When WBEZ spot-checked schools where CPS said mitigation work was done, school staff members said it was incomplete or documented incorrectly, raising questions about the accuracy of CPS’ records.

At McClellan, after Harmon and others demanded action, workers tested across the campus over winter break and made repairs in time for school to resume in January.

Inspectors found more chipping lead paint in parts of at least nine rooms as well as the staff lounge, the main office, the assistant principal’s office, a stairwell landing and other areas. The principal said CPS pledged to prioritize mechanical improvements in the humid school to prevent paint from cracking and peeling.

McClellan runs a program for students with significant disabilities, including some who are medically fragile. Harmon said many of the students in rooms found to be contaminated by lead have sensory needs, making them more likely to put their hands in their mouths.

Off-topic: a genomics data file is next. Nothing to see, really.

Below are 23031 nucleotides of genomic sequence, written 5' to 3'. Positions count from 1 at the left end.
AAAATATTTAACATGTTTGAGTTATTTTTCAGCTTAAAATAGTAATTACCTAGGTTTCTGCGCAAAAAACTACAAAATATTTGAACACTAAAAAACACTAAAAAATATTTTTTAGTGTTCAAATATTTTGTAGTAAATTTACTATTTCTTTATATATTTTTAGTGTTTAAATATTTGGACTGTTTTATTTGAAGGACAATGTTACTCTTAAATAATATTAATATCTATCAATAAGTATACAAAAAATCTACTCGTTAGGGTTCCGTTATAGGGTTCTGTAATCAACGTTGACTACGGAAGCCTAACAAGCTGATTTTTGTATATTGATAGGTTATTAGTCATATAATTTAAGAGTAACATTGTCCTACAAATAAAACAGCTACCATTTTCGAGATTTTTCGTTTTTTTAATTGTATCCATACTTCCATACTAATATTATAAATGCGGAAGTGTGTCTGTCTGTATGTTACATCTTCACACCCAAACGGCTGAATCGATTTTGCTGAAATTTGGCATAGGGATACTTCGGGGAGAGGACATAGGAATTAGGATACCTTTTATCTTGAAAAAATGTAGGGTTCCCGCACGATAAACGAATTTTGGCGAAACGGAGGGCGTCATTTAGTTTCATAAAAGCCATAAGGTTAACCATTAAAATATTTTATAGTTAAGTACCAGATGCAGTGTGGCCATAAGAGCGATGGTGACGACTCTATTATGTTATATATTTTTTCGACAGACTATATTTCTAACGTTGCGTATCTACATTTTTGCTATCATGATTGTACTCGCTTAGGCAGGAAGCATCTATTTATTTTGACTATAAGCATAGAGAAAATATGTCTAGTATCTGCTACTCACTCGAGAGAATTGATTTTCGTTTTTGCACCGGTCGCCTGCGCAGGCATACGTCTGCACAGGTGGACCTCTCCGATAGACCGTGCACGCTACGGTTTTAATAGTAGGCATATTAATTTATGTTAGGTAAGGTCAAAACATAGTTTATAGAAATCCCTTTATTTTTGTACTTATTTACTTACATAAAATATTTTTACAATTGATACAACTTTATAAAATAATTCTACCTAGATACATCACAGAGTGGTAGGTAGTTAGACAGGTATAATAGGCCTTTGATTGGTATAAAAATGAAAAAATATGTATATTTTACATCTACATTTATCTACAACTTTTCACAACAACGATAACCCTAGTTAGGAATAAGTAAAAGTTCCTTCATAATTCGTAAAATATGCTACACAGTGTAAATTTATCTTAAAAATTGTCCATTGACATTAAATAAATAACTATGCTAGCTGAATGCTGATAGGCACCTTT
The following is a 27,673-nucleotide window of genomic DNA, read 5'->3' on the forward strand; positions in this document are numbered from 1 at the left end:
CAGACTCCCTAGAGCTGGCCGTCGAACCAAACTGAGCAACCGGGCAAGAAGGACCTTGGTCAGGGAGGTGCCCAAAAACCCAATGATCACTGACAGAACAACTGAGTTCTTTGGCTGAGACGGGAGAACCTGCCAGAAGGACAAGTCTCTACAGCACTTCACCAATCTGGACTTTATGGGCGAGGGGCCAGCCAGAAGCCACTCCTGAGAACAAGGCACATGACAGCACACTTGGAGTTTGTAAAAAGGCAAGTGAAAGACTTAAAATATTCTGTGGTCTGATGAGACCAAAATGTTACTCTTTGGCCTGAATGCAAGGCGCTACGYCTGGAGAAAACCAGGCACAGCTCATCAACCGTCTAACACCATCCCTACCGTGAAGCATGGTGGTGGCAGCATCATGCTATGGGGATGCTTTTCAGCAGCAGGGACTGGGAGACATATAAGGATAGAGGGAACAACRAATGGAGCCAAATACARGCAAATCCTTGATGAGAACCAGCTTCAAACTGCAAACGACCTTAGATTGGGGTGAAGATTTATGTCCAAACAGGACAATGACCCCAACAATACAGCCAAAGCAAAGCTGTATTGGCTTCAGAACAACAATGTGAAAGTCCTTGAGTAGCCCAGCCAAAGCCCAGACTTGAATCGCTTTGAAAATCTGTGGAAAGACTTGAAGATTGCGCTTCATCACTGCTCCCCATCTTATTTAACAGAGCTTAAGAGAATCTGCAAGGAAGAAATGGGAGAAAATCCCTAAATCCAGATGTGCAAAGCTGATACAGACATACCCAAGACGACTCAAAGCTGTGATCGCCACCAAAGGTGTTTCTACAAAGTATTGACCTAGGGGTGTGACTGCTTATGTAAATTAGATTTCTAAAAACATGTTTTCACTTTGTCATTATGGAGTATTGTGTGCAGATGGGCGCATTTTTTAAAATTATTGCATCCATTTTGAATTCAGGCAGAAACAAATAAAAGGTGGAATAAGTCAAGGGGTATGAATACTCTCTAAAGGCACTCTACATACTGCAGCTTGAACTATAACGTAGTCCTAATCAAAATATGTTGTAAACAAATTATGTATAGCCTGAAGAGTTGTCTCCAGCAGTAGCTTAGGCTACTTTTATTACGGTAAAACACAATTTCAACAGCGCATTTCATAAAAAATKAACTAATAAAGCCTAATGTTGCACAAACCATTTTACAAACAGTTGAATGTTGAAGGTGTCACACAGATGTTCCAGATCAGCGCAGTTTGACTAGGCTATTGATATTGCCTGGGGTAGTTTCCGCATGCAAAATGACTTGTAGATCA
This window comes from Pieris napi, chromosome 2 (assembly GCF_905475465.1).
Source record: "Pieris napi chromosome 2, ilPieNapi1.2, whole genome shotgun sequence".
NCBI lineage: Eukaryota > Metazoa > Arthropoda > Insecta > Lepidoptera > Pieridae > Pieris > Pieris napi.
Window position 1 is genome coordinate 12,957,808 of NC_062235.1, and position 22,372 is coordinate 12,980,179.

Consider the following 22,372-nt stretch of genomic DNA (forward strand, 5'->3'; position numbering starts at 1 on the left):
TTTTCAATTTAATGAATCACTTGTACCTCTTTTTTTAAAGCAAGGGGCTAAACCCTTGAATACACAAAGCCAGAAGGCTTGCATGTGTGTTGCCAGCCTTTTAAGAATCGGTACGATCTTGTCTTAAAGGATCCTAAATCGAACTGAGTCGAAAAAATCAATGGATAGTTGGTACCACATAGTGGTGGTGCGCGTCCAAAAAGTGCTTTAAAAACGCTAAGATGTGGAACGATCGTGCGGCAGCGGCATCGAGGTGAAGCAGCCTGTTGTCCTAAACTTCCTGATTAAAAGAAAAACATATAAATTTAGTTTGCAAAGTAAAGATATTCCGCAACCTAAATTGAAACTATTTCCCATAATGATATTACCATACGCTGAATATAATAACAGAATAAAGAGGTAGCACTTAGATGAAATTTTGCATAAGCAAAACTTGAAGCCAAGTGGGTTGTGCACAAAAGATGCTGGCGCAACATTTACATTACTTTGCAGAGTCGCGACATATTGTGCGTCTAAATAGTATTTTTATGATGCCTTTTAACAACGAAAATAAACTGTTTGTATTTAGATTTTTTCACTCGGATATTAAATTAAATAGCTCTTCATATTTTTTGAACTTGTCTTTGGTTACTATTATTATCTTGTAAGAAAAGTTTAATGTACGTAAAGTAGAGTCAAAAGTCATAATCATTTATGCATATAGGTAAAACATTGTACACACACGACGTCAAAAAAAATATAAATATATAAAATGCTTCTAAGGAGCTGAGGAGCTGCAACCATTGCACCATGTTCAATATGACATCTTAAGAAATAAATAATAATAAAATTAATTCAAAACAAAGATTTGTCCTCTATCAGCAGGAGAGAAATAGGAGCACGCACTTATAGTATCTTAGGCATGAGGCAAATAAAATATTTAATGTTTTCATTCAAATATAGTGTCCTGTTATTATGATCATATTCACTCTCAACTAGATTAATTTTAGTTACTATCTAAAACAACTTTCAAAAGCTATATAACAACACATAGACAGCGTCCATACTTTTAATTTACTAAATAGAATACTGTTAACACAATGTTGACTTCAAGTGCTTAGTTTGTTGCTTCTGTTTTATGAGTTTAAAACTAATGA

Banned but still on school walls

Lead-based paints have been banned in facilities like schools and for residential use since 1978, but many CPS schools predate the 1970s and contain lead paint that could require mitigation.

CPS officials note that its mere presence does not present a hazard if the paint is in good condition. They said minor paint damage, including scratches and small chips, are “not uncommon and do not pose an exposure risk” and that these areas are “monitored and touched” up to prevent further damage.